Meyer, who is senior vice president of AMD's Computation Products Group, joined the company in 1996 to become director of engineering for the K-7. The K-7 ultimately became the Athlon, the microprocessor that pulled the company out of a financial tailspin and earned industrywide respect for AMD's design capabilities.AMD again finds itself facing a familiar scenario. The company is a couple of weeks away from introducing a new chip for servers--this time it's the Opteron, a product that analysts and computer executives believe could establish the microprocessor maker as a major player in services. But at the same time, AMD is swimming in red ink, and the company's comeback depends on the success of the new microprocessor.
Meyer, who was the co-architect of the Alpha 21064 and 21264 microprocessors at Digital and worked at Intel, spoke with CNET News.com about lessons learned from the past, the upcoming chip and AMD's ongoing competition with Intel.
Q: Opteron comes out in a few weeks. What's left?
A: We have a launch event on April 22. That's about it. There are essentially no issues on the manufacturing front.
There seems to be two general technological thrusts behind Opteron. The chip can run 32- and 64-bit software, but it also reduces memory latency. It seems like a lot of the bang for the buck, at least initially, will come in reduced latency.
If you look at the product features of Opteron and compare it with what's in the market today, there are generally three new features. One is the 64-bit extension to x86. No. 2 is the integration of the memory controller onto the microprocessor silicon, which of course is a good thing for memory latency, and hence a very good thing for performance. Memory latency is a barrier to better system performance.
What people want to know is, Can AMD make the chip? and Can AMD deliver the performance as measured by 32-bit applications?
Yeah. The launch event is going to be a big event and when you see the level of participation at the event you will be impressed, but it is just another step along a road toward Opterons everywhere.
What are some of the factors that could tip acceptance for Opteron? Will it be good benchmark tests? Will it take a few major Fortune 500 types to toggle over?
If you stand back, what we are really talking about is the creation or formulation of an Opteron ecosystem and there are a whole bunch of players and agents that are going to need to be part of it. Ultimately, Fortune 500 customers are going to be one contingent. Software developers with 64-bit apps are going to be another. The good news is that the economic value equation is real obvious.
What people want to know is if AMD can make the chip and if AMD can deliver the performance as measured by 32-bit applications, because that is what is available today. When the answer is yes to that, the next question is, What about the 64-bit ecosystem? How far down the road is that?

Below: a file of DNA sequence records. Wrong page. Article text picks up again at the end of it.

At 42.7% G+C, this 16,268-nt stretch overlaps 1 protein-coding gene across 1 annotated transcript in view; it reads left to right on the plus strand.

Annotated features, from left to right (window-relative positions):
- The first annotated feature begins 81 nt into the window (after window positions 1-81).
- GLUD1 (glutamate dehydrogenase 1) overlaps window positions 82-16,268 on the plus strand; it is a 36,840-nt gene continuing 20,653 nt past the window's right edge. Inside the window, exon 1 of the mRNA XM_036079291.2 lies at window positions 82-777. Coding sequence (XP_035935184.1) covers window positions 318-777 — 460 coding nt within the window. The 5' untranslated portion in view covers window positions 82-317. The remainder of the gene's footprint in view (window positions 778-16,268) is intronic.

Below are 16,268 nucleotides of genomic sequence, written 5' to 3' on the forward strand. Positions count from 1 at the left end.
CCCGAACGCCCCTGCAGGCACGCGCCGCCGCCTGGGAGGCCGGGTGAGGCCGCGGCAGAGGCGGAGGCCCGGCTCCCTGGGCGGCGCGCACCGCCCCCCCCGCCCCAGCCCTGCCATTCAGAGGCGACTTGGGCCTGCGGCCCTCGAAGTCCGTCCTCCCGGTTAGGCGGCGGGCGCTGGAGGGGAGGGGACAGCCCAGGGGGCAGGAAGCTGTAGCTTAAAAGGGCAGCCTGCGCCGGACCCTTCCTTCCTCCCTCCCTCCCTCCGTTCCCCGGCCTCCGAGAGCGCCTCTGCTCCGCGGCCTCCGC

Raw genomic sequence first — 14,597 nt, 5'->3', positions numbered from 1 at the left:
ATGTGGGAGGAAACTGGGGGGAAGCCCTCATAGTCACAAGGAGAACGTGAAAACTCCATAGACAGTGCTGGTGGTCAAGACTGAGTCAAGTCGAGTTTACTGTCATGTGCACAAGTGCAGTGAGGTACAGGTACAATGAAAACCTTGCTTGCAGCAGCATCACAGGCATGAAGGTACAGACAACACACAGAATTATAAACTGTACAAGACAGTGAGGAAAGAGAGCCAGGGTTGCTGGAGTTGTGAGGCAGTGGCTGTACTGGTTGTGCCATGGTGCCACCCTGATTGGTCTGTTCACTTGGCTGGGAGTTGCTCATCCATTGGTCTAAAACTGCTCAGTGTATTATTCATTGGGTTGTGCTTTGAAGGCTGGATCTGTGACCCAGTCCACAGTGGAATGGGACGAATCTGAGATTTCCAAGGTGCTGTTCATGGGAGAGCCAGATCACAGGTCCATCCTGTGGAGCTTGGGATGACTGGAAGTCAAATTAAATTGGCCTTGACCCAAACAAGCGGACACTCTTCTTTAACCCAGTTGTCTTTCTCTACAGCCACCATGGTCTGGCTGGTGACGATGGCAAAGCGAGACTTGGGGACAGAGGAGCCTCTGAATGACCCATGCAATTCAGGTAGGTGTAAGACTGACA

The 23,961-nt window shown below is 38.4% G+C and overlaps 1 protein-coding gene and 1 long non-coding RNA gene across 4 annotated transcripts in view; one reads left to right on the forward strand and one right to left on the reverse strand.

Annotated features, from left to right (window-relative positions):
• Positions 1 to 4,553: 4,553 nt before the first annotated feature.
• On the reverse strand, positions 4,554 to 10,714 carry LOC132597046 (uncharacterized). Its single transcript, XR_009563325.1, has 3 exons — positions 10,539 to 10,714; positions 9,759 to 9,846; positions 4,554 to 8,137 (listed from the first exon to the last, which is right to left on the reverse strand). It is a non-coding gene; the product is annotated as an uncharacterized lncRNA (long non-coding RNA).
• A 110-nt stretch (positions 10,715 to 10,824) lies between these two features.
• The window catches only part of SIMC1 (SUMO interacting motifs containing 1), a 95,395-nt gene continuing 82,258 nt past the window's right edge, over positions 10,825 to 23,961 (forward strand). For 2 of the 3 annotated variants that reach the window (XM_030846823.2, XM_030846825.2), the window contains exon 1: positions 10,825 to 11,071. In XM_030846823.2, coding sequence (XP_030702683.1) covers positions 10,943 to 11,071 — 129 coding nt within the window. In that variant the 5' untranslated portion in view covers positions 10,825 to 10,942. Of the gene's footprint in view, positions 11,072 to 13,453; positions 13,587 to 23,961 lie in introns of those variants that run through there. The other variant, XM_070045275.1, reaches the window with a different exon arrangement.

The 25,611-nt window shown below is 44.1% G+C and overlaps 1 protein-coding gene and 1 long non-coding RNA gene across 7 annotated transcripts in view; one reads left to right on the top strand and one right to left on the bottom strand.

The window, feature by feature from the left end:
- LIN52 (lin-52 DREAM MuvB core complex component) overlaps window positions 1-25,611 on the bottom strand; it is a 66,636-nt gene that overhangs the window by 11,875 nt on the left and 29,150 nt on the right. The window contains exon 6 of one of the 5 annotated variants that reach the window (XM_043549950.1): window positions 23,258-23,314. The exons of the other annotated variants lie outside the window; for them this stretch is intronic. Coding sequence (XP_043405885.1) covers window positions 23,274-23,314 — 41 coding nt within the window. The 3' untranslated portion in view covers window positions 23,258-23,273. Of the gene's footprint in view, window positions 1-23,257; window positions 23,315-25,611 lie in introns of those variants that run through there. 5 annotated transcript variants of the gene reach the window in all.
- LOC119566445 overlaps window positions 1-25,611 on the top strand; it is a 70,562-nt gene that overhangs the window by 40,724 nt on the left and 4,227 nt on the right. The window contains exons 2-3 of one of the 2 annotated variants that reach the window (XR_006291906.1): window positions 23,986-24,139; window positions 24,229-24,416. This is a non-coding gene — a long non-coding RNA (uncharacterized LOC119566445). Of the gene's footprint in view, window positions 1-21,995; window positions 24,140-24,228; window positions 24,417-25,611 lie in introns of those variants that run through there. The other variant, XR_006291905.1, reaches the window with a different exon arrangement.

The real analogy is a snowball rolling down a hill. I can't point to any great event that makes a snowball go from a snowflake to an avalanche, but as time goes by the snowball gets bigger and bigger and rolls faster and faster.
Is the release of 64-bit software going to be more of a 2004 event or a late 2003 sort of thing?
As you know, we've been working with the Linux community for years now. We've got 64-bit kernels running. We've got a 64-bit development environment going. That will essentially be available at launch. What I can't speak to yet is what Red Hat's plans are versus what a SuSE is doing. In general, speaking of Linux, over the course of 2003, you're going to see an increased level of support, and certainly by the end of 2003, all the pieces will be there.
How about Microsoft?
As you know, last April we signed this collaboration agreement. And as every day goes by, I can tell you--and this sounds corny--but I can tell you that I have been happy with Microsoft on this front.
Is Intel working on a 32/64-bit chip? Every time the topic comes up, they stand behind Itanium.
To me, it is not a matter of if, but when. I just think the direction is so clear, and what the customers want is so clear, that given the existence of competition in the marketplace, Intel will ultimately have no choice but to respond. If we didn't exist, I think Intel would be in a position to drive Itanium down everyone's throat. But we do exist, and we are going to offer an alternative and even a virtual monopolist like Intel is going to respond at some point.
Itanium in some ways could be called a historical anomaly. The idea was conceived when Intel was barely in the server arena. You guys weren't looking at the server area. Then Itanium got delayed and delayed. Then Xeon came along.
I was back at Digital when Intel came out with their Itanium plans. It was back in the early '90s. Since then a couple of things have changed. One is that they've got more meaningful competition in the marketplace in the form of us.